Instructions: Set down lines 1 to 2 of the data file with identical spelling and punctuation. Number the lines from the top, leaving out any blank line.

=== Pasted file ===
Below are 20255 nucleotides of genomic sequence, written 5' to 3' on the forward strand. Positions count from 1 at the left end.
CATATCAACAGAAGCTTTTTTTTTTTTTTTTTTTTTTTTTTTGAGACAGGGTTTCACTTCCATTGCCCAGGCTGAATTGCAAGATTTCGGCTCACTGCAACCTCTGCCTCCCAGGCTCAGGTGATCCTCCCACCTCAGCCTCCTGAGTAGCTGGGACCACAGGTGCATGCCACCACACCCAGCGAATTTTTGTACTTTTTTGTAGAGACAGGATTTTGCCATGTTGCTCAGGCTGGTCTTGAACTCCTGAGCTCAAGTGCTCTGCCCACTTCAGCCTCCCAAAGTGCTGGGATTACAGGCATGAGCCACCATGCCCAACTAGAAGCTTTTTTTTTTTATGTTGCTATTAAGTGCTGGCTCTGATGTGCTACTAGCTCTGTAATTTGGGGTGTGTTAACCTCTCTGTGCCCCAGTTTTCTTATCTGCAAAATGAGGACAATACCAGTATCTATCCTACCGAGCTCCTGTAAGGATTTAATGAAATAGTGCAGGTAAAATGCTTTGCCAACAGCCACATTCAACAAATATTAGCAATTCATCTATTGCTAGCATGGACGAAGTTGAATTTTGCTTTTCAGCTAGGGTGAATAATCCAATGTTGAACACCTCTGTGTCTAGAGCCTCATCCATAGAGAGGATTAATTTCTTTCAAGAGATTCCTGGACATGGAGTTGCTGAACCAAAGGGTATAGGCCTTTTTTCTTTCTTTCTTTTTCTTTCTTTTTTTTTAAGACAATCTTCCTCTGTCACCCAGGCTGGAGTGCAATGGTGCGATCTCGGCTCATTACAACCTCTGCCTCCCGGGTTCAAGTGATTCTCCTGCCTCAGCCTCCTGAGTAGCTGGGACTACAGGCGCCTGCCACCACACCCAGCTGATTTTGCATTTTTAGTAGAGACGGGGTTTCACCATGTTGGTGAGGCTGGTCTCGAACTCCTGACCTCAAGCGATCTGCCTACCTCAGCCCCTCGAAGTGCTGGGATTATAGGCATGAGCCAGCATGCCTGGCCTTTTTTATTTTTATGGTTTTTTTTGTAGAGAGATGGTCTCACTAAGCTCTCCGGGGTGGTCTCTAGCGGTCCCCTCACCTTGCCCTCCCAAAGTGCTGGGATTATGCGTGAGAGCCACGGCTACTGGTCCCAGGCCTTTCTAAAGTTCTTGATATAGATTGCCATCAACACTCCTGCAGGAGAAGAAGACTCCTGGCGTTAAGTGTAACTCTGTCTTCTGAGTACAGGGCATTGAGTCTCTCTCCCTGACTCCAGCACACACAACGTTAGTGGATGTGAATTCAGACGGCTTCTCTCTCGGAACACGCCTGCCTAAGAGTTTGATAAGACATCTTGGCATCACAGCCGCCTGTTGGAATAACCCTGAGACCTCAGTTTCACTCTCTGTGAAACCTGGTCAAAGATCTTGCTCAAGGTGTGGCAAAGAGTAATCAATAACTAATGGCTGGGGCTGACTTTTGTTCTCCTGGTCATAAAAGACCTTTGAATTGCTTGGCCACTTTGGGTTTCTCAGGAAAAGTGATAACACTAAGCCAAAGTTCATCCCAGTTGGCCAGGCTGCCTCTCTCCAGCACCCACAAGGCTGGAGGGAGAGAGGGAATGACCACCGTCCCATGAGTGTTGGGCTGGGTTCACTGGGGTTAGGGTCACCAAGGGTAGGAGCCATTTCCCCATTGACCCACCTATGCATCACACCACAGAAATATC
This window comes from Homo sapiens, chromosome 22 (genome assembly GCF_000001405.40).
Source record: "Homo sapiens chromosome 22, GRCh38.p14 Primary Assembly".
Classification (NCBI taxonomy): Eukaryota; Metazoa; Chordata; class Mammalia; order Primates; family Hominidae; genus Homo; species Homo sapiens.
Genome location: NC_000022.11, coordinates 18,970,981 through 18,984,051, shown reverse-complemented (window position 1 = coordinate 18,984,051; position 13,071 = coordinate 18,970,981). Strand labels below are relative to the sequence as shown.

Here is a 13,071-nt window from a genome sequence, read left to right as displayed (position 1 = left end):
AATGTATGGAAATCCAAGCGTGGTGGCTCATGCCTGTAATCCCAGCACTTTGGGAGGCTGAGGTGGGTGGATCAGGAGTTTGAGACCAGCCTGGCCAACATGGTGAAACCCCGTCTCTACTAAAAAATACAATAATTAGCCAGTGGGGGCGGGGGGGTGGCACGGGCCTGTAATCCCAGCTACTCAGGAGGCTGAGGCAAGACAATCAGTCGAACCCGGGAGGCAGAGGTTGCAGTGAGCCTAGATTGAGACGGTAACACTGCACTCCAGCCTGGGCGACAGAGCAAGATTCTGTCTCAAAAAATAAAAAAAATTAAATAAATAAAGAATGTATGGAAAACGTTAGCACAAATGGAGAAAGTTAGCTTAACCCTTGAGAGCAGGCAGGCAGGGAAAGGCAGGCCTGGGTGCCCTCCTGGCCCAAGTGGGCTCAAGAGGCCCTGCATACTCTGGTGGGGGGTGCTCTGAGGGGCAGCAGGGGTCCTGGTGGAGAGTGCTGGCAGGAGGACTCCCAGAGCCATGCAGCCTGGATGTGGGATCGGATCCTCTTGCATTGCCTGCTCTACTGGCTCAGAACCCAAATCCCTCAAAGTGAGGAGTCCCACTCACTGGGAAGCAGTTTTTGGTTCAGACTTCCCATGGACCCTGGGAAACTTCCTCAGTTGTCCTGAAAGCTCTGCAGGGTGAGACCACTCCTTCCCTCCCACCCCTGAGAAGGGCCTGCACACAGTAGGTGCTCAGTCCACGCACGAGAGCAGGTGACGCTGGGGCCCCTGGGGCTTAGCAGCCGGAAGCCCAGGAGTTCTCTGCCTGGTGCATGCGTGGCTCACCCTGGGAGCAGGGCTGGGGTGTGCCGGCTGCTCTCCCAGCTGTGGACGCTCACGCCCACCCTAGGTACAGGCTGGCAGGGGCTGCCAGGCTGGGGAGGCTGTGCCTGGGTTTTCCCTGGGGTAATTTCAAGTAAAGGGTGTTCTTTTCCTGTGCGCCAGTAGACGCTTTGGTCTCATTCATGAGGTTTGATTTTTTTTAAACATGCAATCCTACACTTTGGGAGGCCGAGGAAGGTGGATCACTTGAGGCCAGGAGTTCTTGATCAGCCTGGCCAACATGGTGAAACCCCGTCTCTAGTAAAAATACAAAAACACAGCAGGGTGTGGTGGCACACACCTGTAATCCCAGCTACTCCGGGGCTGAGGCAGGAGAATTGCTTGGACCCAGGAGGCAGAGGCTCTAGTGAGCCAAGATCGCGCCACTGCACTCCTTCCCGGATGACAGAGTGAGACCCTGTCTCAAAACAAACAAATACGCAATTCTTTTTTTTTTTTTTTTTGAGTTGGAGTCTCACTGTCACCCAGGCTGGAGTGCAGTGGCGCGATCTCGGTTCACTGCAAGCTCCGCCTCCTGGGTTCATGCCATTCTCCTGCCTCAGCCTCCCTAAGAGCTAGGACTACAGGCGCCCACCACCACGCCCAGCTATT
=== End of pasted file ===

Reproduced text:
Below are 20255 nucleotides of genomic sequence, written 5' to 3' on the forward strand. Positions count from 1 at the left end.
CATATCAACAGAAGCTTTTTTTTTTTTTTTTTTTTTTTTTTTGAGACAGGGTTTCACTTCCATTGCCCAGGCTGAATTGCAAGATTTCGGCTCACTGCAACCTCTGCCTCCCAGGCTCAGGTGATCCTCCCACCTCAGCCTCCTGAGTAGCTGGGACCACAGGTGCATGCCACCACACCCAGCGAATTTTTGTACTTTTTTGTAGAGACAGGATTTTGCCATGTTGCTCAGGCTGGTCTTGAACTCCTGAGCTCAAGTGCTCTGCCCACTTCAGCCTCCCAAAGTGCTGGGATTACAGGCATGAGCCACCATGCCCAACTAGAAGCTTTTTTTTTTTATGTTGCTATTAAGTGCTGGCTCTGATGTGCTACTAGCTCTGTAATTTGGGGTGTGTTAACCTCTCTGTGCCCCAGTTTTCTTATCTGCAAAATGAGGACAATACCAGTATCTATCCTACCGAGCTCCTGTAAGGATTTAATGAAATAGTGCAGGTAAAATGCTTTGCCAACAGCCACATTCAACAAATATTAGCAATTCATCTATTGCTAGCATGGACGAAGTTGAATTTTGCTTTTCAGCTAGGGTGAATAATCCAATGTTGAACACCTCTGTGTCTAGAGCCTCATCCATAGAGAGGATTAATTTCTTTCAAGAGATTCCTGGACATGGAGTTGCTGAACCAAAGGGTATAGGCCTTTTTTCTTTCTTTCTTTTTCTTTCTTTTTTTTTAAGACAATCTTCCTCTGTCACCCAGGCTGGAGTGCAATGGTGCGATCTCGGCTCATTACAACCTCTGCCTCCCGGGTTCAAGTGATTCTCCTGCCTCAGCCTCCTGAGTAGCTGGGACTACAGGCGCCTGCCACCACACCCAGCTGATTTTGCATTTTTAGTAGAGACGGGGTTTCACCATGTTGGTGAGGCTGGTCTCGAACTCCTGACCTCAAGCGATCTGCCTACCTCAGCCCCTCGAAGTGCTGGGATTATAGGCATGAGCCAGCATGCCTGGCCTTTTTTATTTTTATGGTTTTTTTTGTAGAGAGATGGTCTCACTAAGCTCTCCGGGGTGGTCTCTAGCGGTCCCCTCACCTTGCCCTCCCAAAGTGCTGGGATTATGCGTGAGAGCCACGGCTACTGGTCCCAGGCCTTTCTAAAGTTCTTGATATAGATTGCCATCAACACTCCTGCAGGAGAAGAAGACTCCTGGCGTTAAGTGTAACTCTGTCTTCTGAGTACAGGGCATTGAGTCTCTCTCCCTGACTCCAGCACACACAACGTTAGTGGATGTGAATTCAGACGGCTTCTCTCTCGGAACACGCCTGCCTAAGAGTTTGATAAGACATCTTGGCATCACAGCCGCCTGTTGGAATAACCCTGAGACCTCAGTTTCACTCTCTGTGAAACCTGGTCAAAGATCTTGCTCAAGGTGTGGCAAAGAGTAATCAATAACTAATGGCTGGGGCTGACTTTTGTTCTCCTGGTCATAAAAGACCTTTGAATTGCTTGGCCACTTTGGGTTTCTCAGGAAAAGTGATAACACTAAGCCAAAGTTCATCCCAGTTGGCCAGGCTGCCTCTCTCCAGCACCCACAAGGCTGGAGGGAGAGAGGGAATGACCACCGTCCCATGAGTGTTGGGCTGGGTTCACTGGGGTTAGGGTCACCAAGGGTAGGAGCCATTTCCCCATTGACCCACCTATGCATCACACCACAGAAATATC